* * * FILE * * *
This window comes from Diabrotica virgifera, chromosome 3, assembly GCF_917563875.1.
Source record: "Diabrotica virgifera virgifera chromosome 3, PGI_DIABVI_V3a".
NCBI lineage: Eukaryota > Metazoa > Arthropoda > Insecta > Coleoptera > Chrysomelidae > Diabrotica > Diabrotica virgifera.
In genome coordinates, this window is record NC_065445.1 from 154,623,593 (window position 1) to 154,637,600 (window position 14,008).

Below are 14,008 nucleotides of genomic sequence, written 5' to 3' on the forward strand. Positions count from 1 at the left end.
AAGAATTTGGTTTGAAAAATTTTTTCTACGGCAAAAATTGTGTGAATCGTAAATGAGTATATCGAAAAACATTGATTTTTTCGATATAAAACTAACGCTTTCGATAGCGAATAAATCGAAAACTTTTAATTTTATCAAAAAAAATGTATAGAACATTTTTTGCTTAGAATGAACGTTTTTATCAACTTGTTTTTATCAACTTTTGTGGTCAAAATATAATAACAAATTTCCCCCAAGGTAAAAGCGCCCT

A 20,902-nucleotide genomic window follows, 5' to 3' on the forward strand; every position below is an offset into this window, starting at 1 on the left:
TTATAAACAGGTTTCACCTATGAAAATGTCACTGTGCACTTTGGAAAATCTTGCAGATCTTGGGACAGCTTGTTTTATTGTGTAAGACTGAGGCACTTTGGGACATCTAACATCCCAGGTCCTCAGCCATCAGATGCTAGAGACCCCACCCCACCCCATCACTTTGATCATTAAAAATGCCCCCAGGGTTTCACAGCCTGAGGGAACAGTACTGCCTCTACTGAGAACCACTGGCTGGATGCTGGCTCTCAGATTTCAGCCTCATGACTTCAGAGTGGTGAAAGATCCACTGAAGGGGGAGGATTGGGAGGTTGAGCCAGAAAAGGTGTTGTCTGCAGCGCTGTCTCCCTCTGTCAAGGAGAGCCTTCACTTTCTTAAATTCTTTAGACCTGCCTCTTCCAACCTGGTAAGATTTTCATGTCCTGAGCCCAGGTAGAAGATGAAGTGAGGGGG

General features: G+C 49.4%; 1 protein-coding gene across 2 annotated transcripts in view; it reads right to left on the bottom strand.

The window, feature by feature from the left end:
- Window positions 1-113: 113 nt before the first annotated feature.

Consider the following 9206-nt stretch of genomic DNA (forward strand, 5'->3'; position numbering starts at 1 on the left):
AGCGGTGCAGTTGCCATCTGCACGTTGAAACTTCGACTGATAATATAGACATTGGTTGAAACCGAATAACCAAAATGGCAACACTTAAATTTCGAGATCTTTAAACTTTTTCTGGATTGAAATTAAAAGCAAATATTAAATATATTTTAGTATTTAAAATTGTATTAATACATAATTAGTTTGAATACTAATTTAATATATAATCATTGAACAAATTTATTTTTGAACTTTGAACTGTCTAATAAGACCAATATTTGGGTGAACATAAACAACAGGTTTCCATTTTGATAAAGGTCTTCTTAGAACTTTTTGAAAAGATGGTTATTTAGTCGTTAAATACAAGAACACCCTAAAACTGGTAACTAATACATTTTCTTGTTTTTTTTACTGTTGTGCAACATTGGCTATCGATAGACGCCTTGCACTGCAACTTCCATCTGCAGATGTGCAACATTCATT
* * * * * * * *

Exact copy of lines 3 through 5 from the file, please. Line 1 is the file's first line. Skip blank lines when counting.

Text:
NCBI lineage: Eukaryota > Metazoa > Arthropoda > Insecta > Coleoptera > Chrysomelidae > Diabrotica > Diabrotica virgifera.
In genome coordinates, this window is record NC_065445.1 from 154,623,593 (window position 1) to 154,637,600 (window position 14,008).

Below are 14,008 nucleotides of genomic sequence, written 5' to 3' on the forward strand. Positions count from 1 at the left end.